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Hambo vs. Haskell. Two Strategies, Only One of them Sustainable

This weekend, the Hambletonian is being contested, as part of a big stakes weekend at the Meadowlands. This is hot on the heels of another big Jersey weekend, where American Pharoah won the Haskell.

The Hambletonian, as a stand-alone event (much like say a Derby) will have a huge attendance and decent handle no matter what. If the field was comprised of claimers, the card was mediocre, there would still be a handle floor. Just send a couple of press releases out about the horses, and that's that. Most bettors would say this is exactly the method of operation in horse racing, and it has been for some time.

This year the Big M's first major press release didn't mention a horse. Or a driver. Or a Triple Crown winner, human interest story, or who won the race in 1935. It was about the bet.

"Great Betting Opportunities" was the title, and it talked about:

"Friday night kicks off the racing for the weekend and it begins with a bang, a carryover in the $.50 cent pick five of $29,460.76, covering races one through five on the program. Historically, a pick five carryover of this amount has resulted in well over $100,000 in "new money" into the pool which equates to a negative takeout on the bet."

As for the Super High Five mandatory:

"This pool will be offered at a takeout rate of just 8-percent (8%). This guarantees a negative-takeout on the wager on Saturday. For example, if $1 Million of new money were wagered into the pool, the 8-percent takeout would leave a net pool of $920,000 added to the carryover of $231,403.14, yielding a total pool of $1,151,403 despite only $1 Million of new money being wagered into the pool.
The scenario results in a net takeout of negative 15-percent (-15%). Historically, a carryover pool of this size in harness racing has resulted in anywhere from $1 Million to $3 Million in new money wagered on the day of the mandatory payout."

After years of tracks doing little of the sort, doing little about thinking of the bettors on big days (in fact, likely doing the opposite, as signal fees and other takeout rates have been hiked for "big days") more and more (smart) tracks are leaning towards thinking of customers. And trying to talk to them about the value in playing on that "big day", not just coming to get the kids' faces painted.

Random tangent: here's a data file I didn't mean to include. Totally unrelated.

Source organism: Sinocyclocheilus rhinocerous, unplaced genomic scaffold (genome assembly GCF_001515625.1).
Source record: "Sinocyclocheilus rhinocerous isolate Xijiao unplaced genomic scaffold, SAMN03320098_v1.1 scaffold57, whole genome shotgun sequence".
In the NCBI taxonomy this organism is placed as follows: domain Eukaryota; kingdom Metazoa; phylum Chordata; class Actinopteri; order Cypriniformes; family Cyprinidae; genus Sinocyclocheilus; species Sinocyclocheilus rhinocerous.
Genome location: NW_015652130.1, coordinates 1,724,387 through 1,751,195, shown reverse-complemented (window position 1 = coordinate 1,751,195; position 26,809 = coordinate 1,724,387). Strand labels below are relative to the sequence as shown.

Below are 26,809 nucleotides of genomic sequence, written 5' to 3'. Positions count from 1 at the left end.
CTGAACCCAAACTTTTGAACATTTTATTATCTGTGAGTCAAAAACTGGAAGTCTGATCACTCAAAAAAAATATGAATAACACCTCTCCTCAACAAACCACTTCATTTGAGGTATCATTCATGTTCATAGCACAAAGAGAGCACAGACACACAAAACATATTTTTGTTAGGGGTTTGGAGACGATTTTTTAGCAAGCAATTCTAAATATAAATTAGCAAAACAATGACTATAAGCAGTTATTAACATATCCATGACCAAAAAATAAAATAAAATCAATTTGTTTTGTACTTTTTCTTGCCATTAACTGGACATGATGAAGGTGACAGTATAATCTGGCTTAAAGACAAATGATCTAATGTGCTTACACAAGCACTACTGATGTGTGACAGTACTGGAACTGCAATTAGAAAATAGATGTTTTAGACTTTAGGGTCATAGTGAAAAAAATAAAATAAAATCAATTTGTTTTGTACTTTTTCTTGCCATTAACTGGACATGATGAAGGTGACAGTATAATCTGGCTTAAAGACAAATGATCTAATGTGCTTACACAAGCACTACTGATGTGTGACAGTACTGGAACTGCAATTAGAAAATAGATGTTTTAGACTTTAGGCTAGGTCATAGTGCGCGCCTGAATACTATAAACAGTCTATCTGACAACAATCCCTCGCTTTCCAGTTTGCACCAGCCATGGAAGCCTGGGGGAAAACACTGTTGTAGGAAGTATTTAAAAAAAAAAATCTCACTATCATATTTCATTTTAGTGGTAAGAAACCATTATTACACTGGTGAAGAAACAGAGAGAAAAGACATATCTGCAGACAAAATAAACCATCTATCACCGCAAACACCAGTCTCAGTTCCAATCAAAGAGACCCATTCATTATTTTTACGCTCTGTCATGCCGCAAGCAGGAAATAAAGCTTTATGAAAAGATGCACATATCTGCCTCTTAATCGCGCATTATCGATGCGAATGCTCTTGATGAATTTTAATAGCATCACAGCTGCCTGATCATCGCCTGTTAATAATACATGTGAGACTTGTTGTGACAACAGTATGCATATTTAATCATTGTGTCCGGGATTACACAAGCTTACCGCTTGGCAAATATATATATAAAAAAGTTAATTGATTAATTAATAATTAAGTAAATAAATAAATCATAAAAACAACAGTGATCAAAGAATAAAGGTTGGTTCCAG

Hambletonian Day and weekend will set a wagering record, with little doubt.

Last weekend at the Haskell we saw things a little different. There was no carryover, or mandatory payout. But they had American Pharoah. Handle was up, as expected - a Derby winner drives good handle and a Triple Crown winner, on National TV sure should - and attendance was too. But that reported attendance of close to 61,000 (that may be fudged) resulted in an on-track handle of only $48 per capita, down from $70 last year.

Which method of handle generation is more sustainable? Which one might get someone interested to support the sport on a weekly or bi-weekly basis? The one where a newbie says they saw a Triple Crown winner and they'll come back to see another big race if it happens, or the one where a newbie says "explain to me this negative takeout thing. It seems like a good deal. Show me how to take a proper ticket."

There's always been a prevailing thought in the annals of racing: It needs a Triple Crown winner, it needs to be on TV, it needs to be in newspapers or on the cover of Time magazine. If only that happens, people will come to the track, come back, and the business will grow. Well, converting those people has been (and will likely end up being) cost ineffective, and small in number. It's like asking someone to enjoy the biathlon in the Olympics on TV and then start learning how to shoot and ski. It's hard.

What's not as hard is promoting what you are - a betting game. Give newbies value - attack the mindset that racing is for suckers and keep your money in your wallet - give them something to get interested in. The ones who enjoy mental pursuits, maybe bet before but got out because they never win, or have a general interest in numbers might just give the game a look.

This stuff doesn't need to happen every 37 years. It can happen every day if the industry is willing. 

Have a nice Wednesday everyone.

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